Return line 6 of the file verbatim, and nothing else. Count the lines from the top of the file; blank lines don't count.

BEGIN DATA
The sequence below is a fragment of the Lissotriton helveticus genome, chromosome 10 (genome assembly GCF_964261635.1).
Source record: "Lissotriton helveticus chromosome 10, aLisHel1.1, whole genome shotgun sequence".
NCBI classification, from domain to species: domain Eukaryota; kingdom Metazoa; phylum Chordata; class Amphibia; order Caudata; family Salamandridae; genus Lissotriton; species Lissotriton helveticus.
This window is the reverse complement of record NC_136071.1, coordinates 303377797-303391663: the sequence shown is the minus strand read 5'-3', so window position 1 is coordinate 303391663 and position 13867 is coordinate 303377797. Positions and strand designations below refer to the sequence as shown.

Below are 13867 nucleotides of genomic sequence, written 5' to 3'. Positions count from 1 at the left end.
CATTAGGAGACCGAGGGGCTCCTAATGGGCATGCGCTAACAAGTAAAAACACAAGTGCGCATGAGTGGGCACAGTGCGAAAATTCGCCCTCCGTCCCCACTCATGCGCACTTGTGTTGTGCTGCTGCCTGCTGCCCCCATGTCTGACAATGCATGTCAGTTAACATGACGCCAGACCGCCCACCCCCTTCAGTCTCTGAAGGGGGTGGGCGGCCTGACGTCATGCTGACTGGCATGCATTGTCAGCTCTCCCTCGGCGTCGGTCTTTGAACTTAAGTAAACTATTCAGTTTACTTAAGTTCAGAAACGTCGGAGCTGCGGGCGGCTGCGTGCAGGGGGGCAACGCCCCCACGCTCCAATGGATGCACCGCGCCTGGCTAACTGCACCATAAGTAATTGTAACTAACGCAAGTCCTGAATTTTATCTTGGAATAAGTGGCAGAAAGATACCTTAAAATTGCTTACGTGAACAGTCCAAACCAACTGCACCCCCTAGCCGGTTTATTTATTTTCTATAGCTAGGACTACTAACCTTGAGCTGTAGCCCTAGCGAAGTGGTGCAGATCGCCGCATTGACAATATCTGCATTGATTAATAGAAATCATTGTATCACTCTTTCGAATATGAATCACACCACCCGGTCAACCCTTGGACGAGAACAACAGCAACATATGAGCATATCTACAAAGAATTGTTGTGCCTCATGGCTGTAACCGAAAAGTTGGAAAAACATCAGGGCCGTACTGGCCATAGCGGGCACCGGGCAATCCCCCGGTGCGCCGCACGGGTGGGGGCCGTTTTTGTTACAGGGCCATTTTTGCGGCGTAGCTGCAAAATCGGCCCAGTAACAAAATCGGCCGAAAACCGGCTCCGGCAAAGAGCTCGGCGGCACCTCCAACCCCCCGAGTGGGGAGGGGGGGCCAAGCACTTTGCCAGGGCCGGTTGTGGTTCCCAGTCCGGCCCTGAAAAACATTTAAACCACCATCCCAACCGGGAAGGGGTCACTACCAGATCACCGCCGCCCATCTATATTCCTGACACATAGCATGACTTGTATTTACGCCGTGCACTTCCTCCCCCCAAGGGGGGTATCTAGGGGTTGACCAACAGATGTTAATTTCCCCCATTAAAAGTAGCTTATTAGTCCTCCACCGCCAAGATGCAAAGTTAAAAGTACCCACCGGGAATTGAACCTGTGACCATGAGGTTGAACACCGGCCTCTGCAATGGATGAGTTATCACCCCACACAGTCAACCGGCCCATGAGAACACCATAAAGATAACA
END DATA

CATTAGGAGACCGAGGGGCTCCTAATGGGCATGCGCTAACAAGTAAAAACACAAGTGCGCATGAGTGGGCACAGTGCGAAAATTCGCCCTCCGTCCCCACTCATGCGCACTTGTGTTGTGCTGCTGCCTGCTGCCCCCATGTCTGACAATGCATGTCAGTTAACATGACGCCAGACCGCCCACCCCCTTCAGTCTCTGAAGGGGGTGGGCGGCCTGACGTCATGCTGACTGGCATGCATTGTCAGCTCTCCCTCGGCGTCGGTCTTTGAACTTAAGTAAACTATTCAGTTTACTTAAGTTCAGAAACGTCGGAGCTGCGGGCGGCTGCGTGCAGGGGGGCAACGCCCCCACGCTCCAATGGATGCACCGCGCCTGGCTAACTGCACCATAAGTAATTGTAACTAACGCAAGTCCTGAATTTTATCTTGGAATAAGTGGCAGAAAGATACCTTAAAATTGCTTACGTGAACAGTCCAAACCAACTGCACCCCCTAGCCGGTTTATTTATTTTCTATAGCTAGGACTACTAACCTTGAGCTGTAGCCCTAGCGAAGTGGTGCAGATCGCCGCATTGACAATATCTGCATTGATTAATAGAAATCATTGTATCACTCTTTCGAATATGAATCACACCACCCGGTCAACCCTTGGACGAGAACAACAGCAACATATGAGCATATCTACAAAGAATTGTTGTGCCTCATGGCTGTAACCGAAAAGTTGGAAAAACATCAGGGCCGTACTGGCCATAGCGGGCACCGGGCAATCCCCCGGTGCGCCGCACGGGTGGGGGCCGTTTTTGTTACAGGGCCATTTTTGCGGCGTAGCTGCAAAATCGGCCCAGTAACAAAATCGGCCGAAAACCGGCTCCGGCAAAGAGCTCGGCGGCACCTCCAACCCCCCGAGTGGGGAGGGGGGGCCAAGCACTTTGCCAGGGCCGGTTGTGGTTCCCAGTCCGGCCCTGAAAAACATTTAAACCACCATCCCAACCGGGAAGGGGTCACTACCAGATCACCGCCGCCCATCTATATTCCTGACACATAGCATGACTTGTATTTACGCCGTGCACTTCCTCCCCCCAAGGGGGGTATCTAGGGGTTGACCAACAGATGTTAATTTCCCCCATTAAAAGTAGCTTATTAGTCCTCCACCGCCAAGATGCAAAGTTAAAAGTACCCACCGGGAATTGAACCTGTGACCATGAGGTTGAACACCGGCCTCTGCAATGGATGAGTTATCACCCCACACAGTCAACCGGCCCATGAGAACACCATAAAGATAACA